Supreme Court asks Centre, states to give wide publicity on mob lynching consequences

Rakbar Khan, 28, was beaten to death by suspected cow vigilantes in Lalwandi village of Ramgarh district in Rajasthan on July 24.

Published: 07th September 2018 08:15 PM  |   Last Updated: 08th September 2018 08:03 AM   |  A+A-


For representational purposes

By Express News Service

NEW DELHI: The Supreme Court on Friday sought a report from Rajasthan on the steps taken backed with documents against the police officials for delay in taking Rakbar Khan, a victim of lynching to hospital resulting in his death in a week's time.

Rakbar Khan was beaten to death by suspected cow vigilantes in Lalwandi village of Ramgarh district in Rajasthan on July 24.

A bench headed by Chief Justice Dipak Misra took exception to the fact that only 11 of the 29 states and seven union territories have filed reports regarding compliance of its order directing them to take steps to deal with mob lynchings and cow vigilantism.

The court also asked the Centre and States to give wide publicity on radio, television and other media platforms to its direction that lynching and mob violence of any kind will invite serious consequence under the law.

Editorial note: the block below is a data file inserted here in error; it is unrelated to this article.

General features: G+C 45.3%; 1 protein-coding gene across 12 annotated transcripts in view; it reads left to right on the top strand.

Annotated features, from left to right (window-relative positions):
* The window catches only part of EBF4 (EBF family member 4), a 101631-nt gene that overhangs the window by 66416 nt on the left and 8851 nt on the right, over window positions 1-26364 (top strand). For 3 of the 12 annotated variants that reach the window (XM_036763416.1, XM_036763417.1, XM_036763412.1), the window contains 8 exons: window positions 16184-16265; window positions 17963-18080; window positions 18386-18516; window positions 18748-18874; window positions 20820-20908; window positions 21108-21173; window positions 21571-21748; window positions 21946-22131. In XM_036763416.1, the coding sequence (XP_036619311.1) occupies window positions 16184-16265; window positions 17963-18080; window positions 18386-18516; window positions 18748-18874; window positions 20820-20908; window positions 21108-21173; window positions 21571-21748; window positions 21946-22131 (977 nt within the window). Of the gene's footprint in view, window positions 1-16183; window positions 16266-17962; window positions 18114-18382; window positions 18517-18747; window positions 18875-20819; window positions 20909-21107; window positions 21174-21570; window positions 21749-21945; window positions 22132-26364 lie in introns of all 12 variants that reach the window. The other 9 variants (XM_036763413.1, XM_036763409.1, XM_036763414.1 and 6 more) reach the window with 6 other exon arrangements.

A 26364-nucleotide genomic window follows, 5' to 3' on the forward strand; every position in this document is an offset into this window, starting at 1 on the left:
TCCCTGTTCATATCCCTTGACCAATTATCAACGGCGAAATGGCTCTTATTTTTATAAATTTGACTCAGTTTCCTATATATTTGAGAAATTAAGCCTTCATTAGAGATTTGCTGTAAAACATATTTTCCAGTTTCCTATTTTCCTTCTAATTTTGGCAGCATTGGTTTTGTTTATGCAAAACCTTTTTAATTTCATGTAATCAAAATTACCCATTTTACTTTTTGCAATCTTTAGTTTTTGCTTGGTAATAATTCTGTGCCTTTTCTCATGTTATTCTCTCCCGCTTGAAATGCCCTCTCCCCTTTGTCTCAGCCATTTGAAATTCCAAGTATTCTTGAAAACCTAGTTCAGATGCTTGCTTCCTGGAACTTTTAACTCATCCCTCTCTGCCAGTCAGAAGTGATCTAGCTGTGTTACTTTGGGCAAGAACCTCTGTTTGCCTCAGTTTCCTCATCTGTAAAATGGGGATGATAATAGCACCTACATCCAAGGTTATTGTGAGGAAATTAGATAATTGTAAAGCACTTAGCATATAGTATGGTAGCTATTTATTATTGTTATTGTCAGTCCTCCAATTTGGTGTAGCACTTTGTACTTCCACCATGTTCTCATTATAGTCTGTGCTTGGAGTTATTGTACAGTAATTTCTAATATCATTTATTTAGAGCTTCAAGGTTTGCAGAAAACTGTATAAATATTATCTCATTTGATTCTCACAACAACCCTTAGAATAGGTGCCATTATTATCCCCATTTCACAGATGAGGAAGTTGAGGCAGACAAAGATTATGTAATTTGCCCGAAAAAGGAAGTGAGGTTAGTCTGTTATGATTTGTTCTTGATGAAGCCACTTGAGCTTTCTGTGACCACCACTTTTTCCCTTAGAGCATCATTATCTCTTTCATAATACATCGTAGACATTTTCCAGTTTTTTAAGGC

During the hearing, Attorney General K K Venugopal informed the court that a Group of Ministers (GoM) is considering the nature of legislation to be brought to deal with the crime of lynching by the vigilante groups.

The court by its July 17 judgment had recommended to Parliament to create a separate offence for lynching and provide adequate punishment for the same as a special law would instil a sense of fear for law among the people involved in vigilantism and lynching.

Directing all the state governments and Union Territories to comply with its July 17 direction that provides for preventive, remedial and punitive steps to deal with the lynching crime, the court said that the home secretaries of the states and the UTs that would fail to file report on the compliance of its direction would be directed to appear before the court in person.

The order came as senior counsel Indira Jaising told the court that only nine States and two Union territories have filed the compliance report.


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